By S A mohan Krishna
Mysuru: December 26, 2019 seems to be really memorable and astounding for Indians, as everyone witnessed the spectacular annular solar eclipse! Eventhough it was overcast and murky from Mysuru and Bengaluru, somehow Mysoreans managed to see to this rare astronomical spectacle with utmost difficulty.
Suddenly all may start to think, why speaking about eclipse now? The answer is very obvious.
On November 30, a few parts of the globe can witness the years’ last lunar eclipse. The most conspicuous, amazing, striking, impressive and evident astronomical event in the sky is an ‘Eclipse’.
None can forget the mesmerizing Supermoon, Bloodmoon total Lunar Eclipse that occurred on January 31 and July 27 of 2018! This astronomical occurrence has been memorable and millions witnessed this spectacular spectacle. Last year on July 27 – 28, Indians were greatly privileged to witness a regular longest duration ‘Total Lunar Eclipse’ of this century.
This year, we were extremely privileged to witness three Penumbral Lunar Eclipses and one partial solar eclipse from any part of India. All penumbral lunar eclipses in 2020 are hard-to-see, whereby the moon misses the dark umbra but travels through the outer faint penumbra.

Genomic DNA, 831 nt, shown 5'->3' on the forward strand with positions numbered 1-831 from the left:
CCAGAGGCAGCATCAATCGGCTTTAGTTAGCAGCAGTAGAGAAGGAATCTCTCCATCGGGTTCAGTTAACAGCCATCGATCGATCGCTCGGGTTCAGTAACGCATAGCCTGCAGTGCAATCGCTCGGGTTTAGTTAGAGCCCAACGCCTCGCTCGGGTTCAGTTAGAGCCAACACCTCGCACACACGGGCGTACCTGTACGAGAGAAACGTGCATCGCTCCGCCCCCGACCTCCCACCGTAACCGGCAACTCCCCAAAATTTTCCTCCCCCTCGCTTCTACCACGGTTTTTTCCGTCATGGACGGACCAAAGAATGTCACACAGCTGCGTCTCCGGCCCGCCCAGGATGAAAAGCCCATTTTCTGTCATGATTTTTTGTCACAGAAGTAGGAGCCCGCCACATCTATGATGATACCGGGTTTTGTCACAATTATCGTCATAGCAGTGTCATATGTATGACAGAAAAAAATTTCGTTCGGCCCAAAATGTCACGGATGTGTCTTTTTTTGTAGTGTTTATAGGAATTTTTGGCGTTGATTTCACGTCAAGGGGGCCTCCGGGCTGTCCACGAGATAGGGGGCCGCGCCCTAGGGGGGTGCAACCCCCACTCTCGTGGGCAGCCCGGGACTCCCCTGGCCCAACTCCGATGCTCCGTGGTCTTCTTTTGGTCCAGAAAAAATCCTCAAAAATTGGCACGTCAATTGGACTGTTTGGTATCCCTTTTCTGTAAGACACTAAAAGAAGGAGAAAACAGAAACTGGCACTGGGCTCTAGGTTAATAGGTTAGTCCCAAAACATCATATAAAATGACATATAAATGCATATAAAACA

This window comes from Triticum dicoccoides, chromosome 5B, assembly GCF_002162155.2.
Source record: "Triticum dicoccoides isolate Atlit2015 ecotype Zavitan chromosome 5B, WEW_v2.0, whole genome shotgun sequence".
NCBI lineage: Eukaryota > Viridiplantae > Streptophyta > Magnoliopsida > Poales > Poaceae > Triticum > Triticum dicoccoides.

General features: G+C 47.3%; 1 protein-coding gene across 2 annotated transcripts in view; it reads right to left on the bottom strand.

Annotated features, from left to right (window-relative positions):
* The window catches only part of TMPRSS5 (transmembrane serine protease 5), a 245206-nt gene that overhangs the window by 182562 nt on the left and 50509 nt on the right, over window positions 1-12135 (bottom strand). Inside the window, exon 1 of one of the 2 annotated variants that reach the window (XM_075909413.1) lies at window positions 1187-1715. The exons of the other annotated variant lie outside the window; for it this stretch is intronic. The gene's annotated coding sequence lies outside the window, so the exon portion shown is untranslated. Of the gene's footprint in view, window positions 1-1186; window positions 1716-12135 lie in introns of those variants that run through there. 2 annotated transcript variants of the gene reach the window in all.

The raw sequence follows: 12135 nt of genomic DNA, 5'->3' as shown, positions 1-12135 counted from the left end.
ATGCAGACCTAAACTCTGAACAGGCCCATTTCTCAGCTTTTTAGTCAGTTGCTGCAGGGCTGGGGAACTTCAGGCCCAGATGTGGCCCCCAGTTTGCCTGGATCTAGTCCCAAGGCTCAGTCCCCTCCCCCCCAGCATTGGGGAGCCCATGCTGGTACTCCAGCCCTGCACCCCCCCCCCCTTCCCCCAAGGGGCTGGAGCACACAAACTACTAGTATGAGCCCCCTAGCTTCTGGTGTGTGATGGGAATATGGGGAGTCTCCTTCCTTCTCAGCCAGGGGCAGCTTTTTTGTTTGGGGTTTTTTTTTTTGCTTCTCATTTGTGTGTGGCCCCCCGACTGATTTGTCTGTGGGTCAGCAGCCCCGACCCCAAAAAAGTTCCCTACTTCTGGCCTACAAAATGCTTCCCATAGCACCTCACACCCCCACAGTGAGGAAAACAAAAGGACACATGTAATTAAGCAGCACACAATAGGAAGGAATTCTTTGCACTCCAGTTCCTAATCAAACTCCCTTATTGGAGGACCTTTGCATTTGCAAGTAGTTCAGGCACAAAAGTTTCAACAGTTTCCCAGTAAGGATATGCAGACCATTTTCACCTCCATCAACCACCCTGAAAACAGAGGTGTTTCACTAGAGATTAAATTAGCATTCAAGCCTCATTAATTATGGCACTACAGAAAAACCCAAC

However, penumbral eclipse on June 5 – 6, 2020, was quite awesome to notice a strawberry moon.
But the eclipse will not visible from Mysore at the eclipse on November 30 as its starts from 1:04 pm and ends by 5:22 pm. We had a chance of detecting the slight darkening on the full moon’s face will come at or near maximum eclipse.
This form of eclipse was visible from all parts of India. This eclipse was visible in the region covering Europe, Asia, Australia, and Africa. Most penumbral lunar eclipses cannot be easily distinguished from a usual Full Moon.
Lunar eclipses, which may be total or partial, can occur only at full moon when Sun, Earth and Moon are in line. As the Sun is an extended light source, Earth’s shadow has two components – a dark, central UMBRA, where the Sun is completely obscured, and a lighter outer PENUMBRA, within which the obscuration is partial. During a lunar eclipse, the Moon passes first through the penumbra, taking about an hour, moving eastward by its own diameter in this time, to reach the western edge of the umbra.
A Lunar eclipse occurs when the Moon passes through the umbral region of the Earth’s shadow and becomes imperceptible. Lunar eclipse is discernible from a large part of the Earth. Penumbral lunar eclipse on November 30 shall be visible from Northern and southern parts of America, Australia, Europe, Pacific and a few parts of Asia.
(The writer is amateur astronomer)
– Team Mysoorunews